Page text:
• Knobs and pulls: Change them for an easy DIY update. Get a new matching set, or mix and match choices for a unique look.

Walk-in Closet Ideas: Organization Tips

  • Try a variety of storage ideas such as open cubbies, baskets, bins, and cabinets to add to the standard hanging rods and shelves found in most walk-in closets.
  • Keep often-used clothing, shoes, belts and purses where you can see them.
  • Open storage such as shelves are best for keeping folded items neatly stored, within view, and convenient for putting things away quickly.
  • Store small, folded garments, accessories, socks and underwear inside closed storage containers to avoid clutter.
  • Attach L-hooks to the walls to hang items such as belts and coats. Use S-hooks on clothing rods to hang tank tops and totes, or to hang men’s trousers and jeans by their belt loops.
  • Baskets and cubbies are ideal for small items like socks and lingerie. Even pajamas and underwear can be rolled up and put in storage baskets to save space.
  • Attaching a fold-out valet hook to a wall allows you to hang up a coat instead of throwing it on the floor or plan an outfit in advance.
  • Colorful lidded boxes and baskets bring personality and fun to large and small closets. Your personal color coding makes it easier to identify specific items at a glance.
  • Repurpose existing furniture pieces that will fit in your new closet. For example, tucking a narrow dresser with drawers in a corner could provide a place to store and try on ties and jewelry, especially with a mirror and light on top.

Walk-in Closet Ideas: Space-savvy Strategies

  • Dividing even a small walk-in closet into zones increases its utility. Try a room divider to create a dressing area or hang clothes while putting together an outfit. A bench seat with a lift-up top provides extra storage and a place to try on shoes. Bins on the floor can hold accessories like totes, umbrellas or sun hats to grab on your way out.
  • Make the most of an odd-shaped closet or one with a sloped ceiling by installing custom-sized rods and shelves. Even a short rod can be useful for hanging necklaces, scarves or belts, and tiers of narrow shelves provide storage for stacks of t-shirts or items like clutch bags.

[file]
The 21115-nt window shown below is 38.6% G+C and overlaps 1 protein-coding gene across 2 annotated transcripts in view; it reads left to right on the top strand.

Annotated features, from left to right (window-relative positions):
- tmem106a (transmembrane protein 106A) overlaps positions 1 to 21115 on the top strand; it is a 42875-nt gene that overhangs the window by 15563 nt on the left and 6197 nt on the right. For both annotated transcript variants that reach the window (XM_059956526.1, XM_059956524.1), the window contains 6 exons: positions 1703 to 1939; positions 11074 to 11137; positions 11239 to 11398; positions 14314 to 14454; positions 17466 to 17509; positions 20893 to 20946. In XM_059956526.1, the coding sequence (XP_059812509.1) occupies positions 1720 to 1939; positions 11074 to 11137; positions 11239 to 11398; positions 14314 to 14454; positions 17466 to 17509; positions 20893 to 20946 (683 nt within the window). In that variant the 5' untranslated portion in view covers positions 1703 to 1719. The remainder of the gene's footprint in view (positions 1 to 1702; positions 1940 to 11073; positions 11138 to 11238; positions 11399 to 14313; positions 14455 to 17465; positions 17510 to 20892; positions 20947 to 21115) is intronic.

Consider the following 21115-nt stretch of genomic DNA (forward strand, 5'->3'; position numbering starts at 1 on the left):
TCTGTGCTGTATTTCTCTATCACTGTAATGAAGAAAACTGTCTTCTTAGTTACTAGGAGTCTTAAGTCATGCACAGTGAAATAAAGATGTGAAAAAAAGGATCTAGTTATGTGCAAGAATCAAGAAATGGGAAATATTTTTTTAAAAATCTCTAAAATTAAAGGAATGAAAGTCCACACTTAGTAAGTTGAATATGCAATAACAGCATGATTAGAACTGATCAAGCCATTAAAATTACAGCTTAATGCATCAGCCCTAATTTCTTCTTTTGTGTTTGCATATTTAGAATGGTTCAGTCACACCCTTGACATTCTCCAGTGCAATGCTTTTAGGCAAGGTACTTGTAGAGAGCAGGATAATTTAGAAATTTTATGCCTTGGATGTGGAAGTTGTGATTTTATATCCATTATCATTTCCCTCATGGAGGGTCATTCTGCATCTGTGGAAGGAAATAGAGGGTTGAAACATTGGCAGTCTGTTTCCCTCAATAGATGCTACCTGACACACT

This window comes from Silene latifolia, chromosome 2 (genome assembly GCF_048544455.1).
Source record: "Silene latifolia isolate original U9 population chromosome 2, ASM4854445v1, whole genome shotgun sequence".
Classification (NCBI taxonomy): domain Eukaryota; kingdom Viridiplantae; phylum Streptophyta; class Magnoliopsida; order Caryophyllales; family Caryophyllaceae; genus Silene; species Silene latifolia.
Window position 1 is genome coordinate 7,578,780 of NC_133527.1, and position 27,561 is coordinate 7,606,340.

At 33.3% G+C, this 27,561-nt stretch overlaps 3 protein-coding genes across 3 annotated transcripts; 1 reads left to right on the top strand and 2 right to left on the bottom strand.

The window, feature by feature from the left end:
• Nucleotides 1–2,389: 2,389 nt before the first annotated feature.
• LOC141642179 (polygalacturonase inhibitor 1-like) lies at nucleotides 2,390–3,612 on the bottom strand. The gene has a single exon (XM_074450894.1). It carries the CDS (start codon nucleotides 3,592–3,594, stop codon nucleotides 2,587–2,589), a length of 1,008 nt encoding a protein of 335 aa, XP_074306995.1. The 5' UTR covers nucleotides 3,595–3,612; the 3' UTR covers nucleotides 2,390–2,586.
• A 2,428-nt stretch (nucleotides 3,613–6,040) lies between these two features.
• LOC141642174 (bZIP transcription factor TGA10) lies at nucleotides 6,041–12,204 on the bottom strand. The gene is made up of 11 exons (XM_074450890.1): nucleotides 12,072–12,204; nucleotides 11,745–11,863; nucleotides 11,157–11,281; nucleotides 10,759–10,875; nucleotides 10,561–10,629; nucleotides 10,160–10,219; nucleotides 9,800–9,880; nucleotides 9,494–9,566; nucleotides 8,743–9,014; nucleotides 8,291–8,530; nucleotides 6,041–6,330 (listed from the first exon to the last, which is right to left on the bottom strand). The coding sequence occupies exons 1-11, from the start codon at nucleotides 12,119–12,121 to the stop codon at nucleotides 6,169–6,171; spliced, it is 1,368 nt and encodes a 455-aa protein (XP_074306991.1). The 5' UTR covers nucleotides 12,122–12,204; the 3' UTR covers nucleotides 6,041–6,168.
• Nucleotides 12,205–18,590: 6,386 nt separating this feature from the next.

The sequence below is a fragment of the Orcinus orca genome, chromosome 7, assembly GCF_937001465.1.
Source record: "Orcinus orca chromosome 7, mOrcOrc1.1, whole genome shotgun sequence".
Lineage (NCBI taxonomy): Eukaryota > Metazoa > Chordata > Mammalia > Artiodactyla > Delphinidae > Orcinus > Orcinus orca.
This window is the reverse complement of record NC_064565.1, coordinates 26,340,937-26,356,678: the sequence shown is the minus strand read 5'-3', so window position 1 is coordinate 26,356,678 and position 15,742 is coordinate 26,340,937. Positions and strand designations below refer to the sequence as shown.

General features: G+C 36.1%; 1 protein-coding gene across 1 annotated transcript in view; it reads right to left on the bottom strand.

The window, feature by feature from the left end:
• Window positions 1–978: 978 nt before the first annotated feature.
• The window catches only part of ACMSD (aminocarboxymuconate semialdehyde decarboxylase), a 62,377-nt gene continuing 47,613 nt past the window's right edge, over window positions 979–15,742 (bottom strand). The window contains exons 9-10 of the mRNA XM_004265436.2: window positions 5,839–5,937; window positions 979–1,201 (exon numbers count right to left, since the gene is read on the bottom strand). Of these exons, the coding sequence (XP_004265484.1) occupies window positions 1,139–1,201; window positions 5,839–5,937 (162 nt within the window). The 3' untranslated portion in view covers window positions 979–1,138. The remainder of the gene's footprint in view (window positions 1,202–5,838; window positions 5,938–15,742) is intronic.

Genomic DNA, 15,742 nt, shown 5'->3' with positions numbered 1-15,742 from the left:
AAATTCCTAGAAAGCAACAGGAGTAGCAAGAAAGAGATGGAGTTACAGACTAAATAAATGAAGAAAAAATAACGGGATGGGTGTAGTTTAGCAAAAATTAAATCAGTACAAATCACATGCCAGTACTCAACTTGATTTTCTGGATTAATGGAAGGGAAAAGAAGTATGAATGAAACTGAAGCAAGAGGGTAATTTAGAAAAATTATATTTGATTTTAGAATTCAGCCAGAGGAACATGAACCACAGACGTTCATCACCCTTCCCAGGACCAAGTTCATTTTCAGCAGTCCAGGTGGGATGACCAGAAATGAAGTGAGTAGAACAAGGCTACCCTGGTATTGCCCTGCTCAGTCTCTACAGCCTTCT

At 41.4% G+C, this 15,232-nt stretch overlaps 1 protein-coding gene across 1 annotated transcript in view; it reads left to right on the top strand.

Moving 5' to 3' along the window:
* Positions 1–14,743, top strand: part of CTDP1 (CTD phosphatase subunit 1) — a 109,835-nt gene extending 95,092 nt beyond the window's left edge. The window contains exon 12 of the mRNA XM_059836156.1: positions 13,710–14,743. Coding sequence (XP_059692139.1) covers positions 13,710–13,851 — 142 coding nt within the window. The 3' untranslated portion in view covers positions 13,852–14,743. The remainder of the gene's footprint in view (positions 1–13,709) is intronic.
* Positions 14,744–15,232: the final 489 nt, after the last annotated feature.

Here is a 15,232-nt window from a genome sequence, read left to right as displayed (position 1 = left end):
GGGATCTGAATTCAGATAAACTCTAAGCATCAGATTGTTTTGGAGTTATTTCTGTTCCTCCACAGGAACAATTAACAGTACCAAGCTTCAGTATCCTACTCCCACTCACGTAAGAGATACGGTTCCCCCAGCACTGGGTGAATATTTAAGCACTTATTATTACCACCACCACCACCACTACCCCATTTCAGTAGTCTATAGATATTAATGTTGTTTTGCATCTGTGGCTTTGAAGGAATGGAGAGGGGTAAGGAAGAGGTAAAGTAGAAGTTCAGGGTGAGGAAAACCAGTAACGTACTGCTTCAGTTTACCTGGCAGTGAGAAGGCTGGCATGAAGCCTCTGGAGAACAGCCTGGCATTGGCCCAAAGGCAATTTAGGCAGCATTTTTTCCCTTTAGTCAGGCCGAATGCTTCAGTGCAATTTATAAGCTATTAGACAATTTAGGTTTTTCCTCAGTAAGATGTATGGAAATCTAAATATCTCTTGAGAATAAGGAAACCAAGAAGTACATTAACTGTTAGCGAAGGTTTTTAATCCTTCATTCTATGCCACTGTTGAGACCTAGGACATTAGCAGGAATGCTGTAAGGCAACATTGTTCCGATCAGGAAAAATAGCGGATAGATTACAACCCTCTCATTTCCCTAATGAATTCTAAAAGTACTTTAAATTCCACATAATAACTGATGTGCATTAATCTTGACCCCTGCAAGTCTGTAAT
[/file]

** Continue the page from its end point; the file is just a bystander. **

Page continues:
• Maximize “air space” by installing shelves that rise all the way to the ceiling to stow rarely used items. Clear containers with lids are best for storage, so you can see what’s up there.

Stay Safe

Whether you’re organizing an existing walk-in closet or customizing a new one, make sure all shelves and fixtures are stable and secure, so there’s no danger of them coming loose or falling on you. The storage bins and baskets you choose should also be light and easy to lift or carry. Keep the floor clear of clutter or protrusions that might pose a tripping hazard. And, if you know you’ll need to reach items up on a high shelf, get a small folding step ladder with a handrail for safety’s sake.

Now Take a Look at Lake Port Square

Imagine all the living you could do in one of our beautifully designed independent living apartment residences. Every one of the senior apartment floor plans at Lake Port Square offers plenty of living space and lots of storage, including a roomy walk-in closet. You can take a virtual tour of featured floor plans by clicking here. Like what you see? Contact us to arrange a personal appointment and walk through your favorite floor plans in person.